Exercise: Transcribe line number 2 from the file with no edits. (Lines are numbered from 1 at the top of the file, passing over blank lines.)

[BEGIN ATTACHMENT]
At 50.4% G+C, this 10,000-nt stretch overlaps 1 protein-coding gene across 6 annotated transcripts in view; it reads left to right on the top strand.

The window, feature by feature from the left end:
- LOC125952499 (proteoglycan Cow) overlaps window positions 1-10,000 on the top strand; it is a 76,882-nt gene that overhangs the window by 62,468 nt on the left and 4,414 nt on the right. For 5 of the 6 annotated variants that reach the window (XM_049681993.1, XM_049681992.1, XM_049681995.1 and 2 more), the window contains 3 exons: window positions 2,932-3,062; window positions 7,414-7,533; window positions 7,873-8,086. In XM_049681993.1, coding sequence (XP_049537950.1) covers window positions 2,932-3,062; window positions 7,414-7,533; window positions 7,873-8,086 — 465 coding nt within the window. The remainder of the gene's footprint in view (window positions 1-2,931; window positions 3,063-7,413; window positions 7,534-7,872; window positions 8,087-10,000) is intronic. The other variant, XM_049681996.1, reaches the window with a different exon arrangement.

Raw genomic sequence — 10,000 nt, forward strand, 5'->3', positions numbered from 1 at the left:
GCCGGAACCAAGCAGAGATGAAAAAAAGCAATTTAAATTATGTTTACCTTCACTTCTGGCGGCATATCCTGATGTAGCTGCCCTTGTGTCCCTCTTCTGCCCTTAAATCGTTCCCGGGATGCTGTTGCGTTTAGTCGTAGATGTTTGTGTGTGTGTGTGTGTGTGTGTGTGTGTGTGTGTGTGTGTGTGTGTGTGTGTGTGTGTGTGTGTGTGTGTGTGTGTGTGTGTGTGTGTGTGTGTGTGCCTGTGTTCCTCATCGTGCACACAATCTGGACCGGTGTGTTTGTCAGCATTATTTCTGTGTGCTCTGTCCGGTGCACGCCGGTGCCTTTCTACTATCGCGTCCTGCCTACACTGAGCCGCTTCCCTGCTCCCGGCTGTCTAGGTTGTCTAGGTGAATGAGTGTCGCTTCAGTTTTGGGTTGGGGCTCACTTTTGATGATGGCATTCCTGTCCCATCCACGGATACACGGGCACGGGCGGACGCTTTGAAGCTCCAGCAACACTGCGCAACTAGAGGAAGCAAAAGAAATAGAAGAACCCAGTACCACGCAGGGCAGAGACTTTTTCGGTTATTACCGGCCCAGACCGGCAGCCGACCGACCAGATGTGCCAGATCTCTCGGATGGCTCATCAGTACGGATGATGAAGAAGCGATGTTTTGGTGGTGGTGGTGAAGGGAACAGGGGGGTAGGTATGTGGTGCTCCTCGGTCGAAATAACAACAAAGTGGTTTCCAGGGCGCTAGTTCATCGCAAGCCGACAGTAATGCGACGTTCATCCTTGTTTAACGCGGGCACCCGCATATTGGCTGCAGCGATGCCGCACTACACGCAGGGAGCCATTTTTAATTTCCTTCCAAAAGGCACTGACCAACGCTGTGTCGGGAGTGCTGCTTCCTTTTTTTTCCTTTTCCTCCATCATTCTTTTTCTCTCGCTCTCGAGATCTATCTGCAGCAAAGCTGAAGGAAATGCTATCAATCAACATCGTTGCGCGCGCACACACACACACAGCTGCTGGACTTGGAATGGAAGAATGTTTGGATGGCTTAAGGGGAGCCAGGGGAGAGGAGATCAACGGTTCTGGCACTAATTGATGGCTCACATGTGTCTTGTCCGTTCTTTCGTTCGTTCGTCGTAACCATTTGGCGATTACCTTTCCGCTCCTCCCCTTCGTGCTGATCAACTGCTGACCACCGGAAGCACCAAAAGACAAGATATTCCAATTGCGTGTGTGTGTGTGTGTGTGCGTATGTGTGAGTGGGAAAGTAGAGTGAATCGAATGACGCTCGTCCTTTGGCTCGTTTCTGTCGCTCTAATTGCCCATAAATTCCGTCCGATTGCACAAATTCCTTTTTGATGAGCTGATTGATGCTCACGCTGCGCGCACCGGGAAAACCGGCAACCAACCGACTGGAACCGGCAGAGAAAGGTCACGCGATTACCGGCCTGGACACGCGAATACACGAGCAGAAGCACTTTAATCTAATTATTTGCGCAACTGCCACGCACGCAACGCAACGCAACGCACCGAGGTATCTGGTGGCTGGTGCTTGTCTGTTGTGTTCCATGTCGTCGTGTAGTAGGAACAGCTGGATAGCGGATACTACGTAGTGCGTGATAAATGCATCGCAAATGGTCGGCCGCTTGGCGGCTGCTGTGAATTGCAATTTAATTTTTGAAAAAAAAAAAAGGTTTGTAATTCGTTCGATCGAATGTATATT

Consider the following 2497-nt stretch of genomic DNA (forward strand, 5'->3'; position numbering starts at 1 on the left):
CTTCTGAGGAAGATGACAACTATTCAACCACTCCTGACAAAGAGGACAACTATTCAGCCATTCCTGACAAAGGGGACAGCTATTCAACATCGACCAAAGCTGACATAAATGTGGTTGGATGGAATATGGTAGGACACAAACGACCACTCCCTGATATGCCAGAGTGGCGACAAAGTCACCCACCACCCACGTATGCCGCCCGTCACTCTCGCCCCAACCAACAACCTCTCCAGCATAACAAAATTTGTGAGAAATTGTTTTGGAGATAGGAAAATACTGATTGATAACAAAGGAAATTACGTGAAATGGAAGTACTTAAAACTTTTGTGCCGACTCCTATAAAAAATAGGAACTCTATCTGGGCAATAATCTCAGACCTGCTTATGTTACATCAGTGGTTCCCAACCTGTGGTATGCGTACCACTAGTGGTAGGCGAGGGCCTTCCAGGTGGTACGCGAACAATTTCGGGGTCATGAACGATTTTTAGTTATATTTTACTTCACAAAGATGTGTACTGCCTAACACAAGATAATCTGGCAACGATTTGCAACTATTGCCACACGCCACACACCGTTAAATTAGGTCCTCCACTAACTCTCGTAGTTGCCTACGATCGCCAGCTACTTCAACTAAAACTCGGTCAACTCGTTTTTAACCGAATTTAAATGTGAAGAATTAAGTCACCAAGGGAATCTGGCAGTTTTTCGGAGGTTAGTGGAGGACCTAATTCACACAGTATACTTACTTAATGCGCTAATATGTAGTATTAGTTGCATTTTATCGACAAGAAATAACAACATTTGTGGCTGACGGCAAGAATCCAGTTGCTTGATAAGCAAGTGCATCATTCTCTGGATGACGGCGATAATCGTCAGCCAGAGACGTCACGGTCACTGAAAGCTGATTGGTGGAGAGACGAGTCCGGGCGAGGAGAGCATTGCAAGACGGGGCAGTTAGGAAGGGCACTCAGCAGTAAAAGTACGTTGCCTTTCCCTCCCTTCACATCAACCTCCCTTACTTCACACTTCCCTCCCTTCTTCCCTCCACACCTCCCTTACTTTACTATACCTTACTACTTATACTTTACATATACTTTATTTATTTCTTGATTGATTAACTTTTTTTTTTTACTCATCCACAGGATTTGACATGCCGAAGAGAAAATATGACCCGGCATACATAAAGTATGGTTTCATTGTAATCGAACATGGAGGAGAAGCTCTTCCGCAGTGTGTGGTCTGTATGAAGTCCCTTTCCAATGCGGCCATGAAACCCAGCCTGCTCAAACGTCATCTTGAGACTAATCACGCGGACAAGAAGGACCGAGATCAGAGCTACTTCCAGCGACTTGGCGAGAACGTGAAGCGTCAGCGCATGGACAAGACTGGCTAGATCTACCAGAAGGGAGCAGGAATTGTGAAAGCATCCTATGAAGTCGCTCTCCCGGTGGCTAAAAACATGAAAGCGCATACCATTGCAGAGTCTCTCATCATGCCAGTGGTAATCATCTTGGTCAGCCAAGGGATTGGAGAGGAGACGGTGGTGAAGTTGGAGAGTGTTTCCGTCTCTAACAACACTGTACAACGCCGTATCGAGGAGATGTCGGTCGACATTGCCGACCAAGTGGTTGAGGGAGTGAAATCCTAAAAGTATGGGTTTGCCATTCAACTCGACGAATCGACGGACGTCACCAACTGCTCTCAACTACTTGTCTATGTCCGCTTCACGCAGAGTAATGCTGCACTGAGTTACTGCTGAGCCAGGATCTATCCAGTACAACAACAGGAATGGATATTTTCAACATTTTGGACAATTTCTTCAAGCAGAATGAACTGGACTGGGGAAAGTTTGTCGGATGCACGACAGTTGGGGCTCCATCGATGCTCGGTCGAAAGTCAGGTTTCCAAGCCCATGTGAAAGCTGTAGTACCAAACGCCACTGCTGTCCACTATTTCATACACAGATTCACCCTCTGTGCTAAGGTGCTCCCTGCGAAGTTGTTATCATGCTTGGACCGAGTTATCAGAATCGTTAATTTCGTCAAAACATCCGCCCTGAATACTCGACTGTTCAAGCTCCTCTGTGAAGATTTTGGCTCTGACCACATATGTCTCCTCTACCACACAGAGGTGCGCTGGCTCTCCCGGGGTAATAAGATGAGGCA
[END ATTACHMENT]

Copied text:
The window, feature by feature from the left end: